Home Value Update – How To Use Market Comps


How much is this view worth?

Like we mentioned in our recent balance sheet post, we booked an increase in the value of the PoP homestead, our primary residence. This is the second increase we’ve booked since we originally wrote our original series on determining a home’s value, so I thought I’d do a bit of a condensed update on how we use market comps to keep track of our home’s value.


Step 1 – We Ignore Zillow

Though it’s calmed down in the past couple years, Zillow was more than somewhat schizophrenic in its home valuation numbers during the Great Recession a few years back.  (Think bouncing between $120K and $180K in a week and back again.)  I’m prone to distrust auto-valuation sites like Zillow (and Trulia and others) because they tend to assume that every house follows the same central tendencies.  In reality, neighboring houses might have very different features so while some aspects might be fit for comparison, the differentiating features get lost in many of these algorithms.

In short, these algorithms are good at quantitative analysis and overarching trends, but less good at the qualitative aspects of home-valuations. So if you live in an area where the homes are not exact replicas of one another, these kind of auto-valuations are probably going to be more error-prone for you.  Instead, you should use market comparable sales analysis, also known as “comps”.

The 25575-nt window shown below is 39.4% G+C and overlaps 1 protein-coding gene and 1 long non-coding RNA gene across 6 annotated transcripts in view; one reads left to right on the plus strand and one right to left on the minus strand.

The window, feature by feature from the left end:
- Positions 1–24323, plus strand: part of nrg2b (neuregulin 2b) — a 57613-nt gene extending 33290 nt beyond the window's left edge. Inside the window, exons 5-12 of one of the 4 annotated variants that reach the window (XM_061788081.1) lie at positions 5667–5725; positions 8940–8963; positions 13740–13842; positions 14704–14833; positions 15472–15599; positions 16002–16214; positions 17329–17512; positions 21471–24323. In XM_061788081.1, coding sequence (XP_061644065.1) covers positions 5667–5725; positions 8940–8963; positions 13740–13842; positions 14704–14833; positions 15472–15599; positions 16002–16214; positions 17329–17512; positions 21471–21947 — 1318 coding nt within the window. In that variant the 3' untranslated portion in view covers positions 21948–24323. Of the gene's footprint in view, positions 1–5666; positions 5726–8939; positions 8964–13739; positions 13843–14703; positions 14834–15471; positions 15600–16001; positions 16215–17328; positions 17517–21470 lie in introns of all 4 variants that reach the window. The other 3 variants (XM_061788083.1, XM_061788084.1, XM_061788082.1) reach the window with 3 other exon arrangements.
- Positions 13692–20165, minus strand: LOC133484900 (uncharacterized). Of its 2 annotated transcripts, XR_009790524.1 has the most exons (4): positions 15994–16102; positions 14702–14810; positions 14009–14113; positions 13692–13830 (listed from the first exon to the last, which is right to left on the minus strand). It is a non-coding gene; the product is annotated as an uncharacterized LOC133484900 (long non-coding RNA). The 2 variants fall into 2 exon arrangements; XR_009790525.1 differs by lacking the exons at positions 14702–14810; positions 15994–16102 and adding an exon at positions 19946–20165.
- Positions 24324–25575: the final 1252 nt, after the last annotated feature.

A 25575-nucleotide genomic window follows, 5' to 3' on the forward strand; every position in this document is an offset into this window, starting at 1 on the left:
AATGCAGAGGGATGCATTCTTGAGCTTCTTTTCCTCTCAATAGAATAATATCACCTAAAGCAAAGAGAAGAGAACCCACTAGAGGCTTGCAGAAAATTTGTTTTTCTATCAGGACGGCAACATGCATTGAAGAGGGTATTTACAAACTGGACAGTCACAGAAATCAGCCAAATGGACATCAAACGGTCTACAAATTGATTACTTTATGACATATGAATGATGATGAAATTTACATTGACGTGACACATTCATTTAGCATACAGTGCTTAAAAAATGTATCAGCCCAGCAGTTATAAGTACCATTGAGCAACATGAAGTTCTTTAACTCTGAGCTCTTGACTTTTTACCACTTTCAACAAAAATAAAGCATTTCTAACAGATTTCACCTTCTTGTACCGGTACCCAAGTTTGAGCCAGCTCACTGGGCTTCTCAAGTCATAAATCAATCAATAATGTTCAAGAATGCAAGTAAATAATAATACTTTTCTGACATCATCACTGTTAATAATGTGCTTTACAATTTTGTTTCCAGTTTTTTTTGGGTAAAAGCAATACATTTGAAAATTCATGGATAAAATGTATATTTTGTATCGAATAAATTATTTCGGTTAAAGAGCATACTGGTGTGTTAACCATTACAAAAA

Step 2 – Find Comps

What Are Comps?

They are comparable home sales that have happened recently in your neighborhood. The idea goes that if your neighbor’s home is a lot like yours and just sold for $200K in an open market, then if you listed your home you’d be likely to get $200K in that same open market. Your ideal list of comps will contain sales of homes of similar age, size, and condition to yours that have taken place within the last year in your neighborhood.

Where Can I Find A List of Recent Sales?